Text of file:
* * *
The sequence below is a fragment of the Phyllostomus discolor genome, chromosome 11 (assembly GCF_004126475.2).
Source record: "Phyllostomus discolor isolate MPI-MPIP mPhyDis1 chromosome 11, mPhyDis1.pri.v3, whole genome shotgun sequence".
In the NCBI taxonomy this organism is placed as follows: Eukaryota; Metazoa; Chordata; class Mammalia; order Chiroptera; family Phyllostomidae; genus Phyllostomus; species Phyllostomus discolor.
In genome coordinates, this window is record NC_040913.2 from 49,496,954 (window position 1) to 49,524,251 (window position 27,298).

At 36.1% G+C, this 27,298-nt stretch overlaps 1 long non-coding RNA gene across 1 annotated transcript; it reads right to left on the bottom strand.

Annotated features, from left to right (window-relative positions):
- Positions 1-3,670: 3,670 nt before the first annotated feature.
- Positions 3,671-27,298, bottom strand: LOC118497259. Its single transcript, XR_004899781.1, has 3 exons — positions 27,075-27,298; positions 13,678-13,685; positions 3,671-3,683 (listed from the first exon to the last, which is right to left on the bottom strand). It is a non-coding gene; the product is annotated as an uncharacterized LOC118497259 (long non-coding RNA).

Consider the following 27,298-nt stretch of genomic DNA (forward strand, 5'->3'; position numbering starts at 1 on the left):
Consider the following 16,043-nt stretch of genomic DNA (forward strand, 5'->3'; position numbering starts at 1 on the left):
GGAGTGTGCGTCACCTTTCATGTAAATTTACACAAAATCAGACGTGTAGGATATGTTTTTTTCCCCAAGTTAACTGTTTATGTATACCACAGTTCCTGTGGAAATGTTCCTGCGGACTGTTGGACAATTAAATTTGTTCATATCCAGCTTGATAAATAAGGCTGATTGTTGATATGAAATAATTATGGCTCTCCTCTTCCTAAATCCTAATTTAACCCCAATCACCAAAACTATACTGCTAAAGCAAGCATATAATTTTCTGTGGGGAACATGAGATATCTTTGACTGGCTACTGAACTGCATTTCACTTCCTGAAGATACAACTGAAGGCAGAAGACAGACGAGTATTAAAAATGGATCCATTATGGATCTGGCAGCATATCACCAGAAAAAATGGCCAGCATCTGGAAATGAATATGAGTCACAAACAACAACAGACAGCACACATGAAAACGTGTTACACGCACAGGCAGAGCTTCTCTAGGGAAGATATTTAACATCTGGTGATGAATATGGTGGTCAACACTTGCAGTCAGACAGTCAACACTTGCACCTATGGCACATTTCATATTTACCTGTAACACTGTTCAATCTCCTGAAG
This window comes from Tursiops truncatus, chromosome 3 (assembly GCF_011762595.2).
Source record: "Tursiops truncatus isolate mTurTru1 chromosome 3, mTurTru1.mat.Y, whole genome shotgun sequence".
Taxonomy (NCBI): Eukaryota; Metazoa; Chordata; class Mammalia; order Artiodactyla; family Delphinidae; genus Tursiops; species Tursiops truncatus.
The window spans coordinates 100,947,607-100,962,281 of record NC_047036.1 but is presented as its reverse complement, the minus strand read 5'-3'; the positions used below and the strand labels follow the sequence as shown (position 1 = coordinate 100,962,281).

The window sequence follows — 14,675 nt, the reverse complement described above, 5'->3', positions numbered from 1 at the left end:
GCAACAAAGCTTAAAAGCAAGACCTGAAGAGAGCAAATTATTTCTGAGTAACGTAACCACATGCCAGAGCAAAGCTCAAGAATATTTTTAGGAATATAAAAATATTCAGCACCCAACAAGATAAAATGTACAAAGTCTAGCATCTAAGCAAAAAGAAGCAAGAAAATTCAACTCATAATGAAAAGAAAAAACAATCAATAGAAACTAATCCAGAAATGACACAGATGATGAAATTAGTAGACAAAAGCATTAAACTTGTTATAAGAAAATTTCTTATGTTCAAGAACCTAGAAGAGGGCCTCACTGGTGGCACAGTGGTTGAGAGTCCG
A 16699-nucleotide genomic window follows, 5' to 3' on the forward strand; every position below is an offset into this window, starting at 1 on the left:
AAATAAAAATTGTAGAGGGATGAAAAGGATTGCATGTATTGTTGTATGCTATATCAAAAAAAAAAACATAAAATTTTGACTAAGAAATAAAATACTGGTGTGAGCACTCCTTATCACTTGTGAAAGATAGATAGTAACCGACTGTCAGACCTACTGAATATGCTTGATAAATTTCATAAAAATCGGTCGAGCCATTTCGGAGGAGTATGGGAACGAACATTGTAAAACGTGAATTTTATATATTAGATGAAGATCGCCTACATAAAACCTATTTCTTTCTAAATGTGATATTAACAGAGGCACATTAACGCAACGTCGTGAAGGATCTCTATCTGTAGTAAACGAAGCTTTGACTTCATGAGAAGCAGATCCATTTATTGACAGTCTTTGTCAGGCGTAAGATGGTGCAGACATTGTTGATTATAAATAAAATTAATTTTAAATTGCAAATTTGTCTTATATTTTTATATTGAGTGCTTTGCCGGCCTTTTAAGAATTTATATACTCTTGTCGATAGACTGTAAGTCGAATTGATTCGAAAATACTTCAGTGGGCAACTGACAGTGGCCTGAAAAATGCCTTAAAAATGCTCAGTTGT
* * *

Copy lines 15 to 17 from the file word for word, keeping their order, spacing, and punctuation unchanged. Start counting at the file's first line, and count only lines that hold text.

The window spans coordinates 100,947,607-100,962,281 of record NC_047036.1 but is presented as its reverse complement, the minus strand read 5'-3'; the positions used below and the strand labels follow the sequence as shown (position 1 = coordinate 100,962,281).

The window sequence follows — 14,675 nt, the reverse complement described above, 5'->3', positions numbered from 1 at the left end:
GCAACAAAGCTTAAAAGCAAGACCTGAAGAGAGCAAATTATTTCTGAGTAACGTAACCACATGCCAGAGCAAAGCTCAAGAATATTTTTAGGAATATAAAAATATTCAGCACCCAACAAGATAAAATGTACAAAGTCTAGCATCTAAGCAAAAAGAAGCAAGAAAATTCAACTCATAATGAAAAGAAAAAACAATCAATAGAAACTAATCCAGAAATGACACAGATGATGAAATTAGTAGACAAAAGCATTAAACTTGTTATAAGAAAATTTCTTATGTTCAAGAACCTAGAAGAGGGCCTCACTGGTGGCACAGTGGTTGAGAGTCCG